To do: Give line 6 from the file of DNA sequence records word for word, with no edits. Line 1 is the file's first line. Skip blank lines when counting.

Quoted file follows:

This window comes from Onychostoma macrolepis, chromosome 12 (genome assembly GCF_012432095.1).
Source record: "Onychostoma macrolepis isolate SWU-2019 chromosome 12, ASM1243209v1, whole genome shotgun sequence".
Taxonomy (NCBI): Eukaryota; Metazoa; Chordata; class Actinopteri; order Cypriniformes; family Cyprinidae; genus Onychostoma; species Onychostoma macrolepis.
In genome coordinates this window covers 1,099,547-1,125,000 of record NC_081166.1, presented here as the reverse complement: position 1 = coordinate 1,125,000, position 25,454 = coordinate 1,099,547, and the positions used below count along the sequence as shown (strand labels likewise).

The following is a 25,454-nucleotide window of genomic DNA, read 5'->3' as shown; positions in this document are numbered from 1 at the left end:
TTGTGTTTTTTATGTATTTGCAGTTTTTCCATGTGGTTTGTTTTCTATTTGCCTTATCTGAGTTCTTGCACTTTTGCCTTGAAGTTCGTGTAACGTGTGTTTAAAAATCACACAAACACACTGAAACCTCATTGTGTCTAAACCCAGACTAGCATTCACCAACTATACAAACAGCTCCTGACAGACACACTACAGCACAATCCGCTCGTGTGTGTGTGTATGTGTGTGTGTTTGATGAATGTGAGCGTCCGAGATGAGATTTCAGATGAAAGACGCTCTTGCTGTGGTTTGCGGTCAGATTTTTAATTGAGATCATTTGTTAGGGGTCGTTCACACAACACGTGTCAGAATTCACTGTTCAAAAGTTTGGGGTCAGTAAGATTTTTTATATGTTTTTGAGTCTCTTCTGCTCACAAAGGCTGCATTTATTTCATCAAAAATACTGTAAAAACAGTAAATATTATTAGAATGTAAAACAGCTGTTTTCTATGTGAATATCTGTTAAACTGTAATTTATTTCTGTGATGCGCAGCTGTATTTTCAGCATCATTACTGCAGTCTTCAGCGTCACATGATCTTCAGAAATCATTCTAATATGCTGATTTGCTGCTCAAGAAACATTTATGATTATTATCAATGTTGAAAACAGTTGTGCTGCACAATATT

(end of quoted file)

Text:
TTGTGTTTTTTATGTATTTGCAGTTTTTCCATGTGGTTTGTTTTCTATTTGCCTTATCTGAGTTCTTGCACTTTTGCCTTGAAGTTCGTGTAACGTGTGTTTAAAAATCACACAAACACACTGAAACCTCATTGTGTCTAAACCCAGACTAGCATTCACCAACTATACAAACAGCTCCTGACAGACACACTACAGCACAATCCGCTCGTGTGTGTGTGTATGTGTGTGTGTTTGATGAATGTGAGCGTCCGAGATGAGATTTCAGATGAAAGACGCTCTTGCTGTGGTTTGCGGTCAGATTTTTAATTGAGATCATTTGTTAGGGGTCGTTCACACAACACGTGTCAGAATTCACTGTTCAAAAGTTTGGGGTCAGTAAGATTTTTTATATGTTTTTGAGTCTCTTCTGCTCACAAAGGCTGCATTTATTTCATCAAAAATACTGTAAAAACAGTAAATATTATTAGAATGTAAAACAGCTGTTTTCTATGTGAATATCTGTTAAACTGTAATTTATTTCTGTGATGCGCAGCTGTATTTTCAGCATCATTACTGCAGTCTTCAGCGTCACATGATCTTCAGAAATCATTCTAATATGCTGATTTGCTGCTCAAGAAACATTTATGATTATTATCAATGTTGAAAACAGTTGTGCTGCACAATATT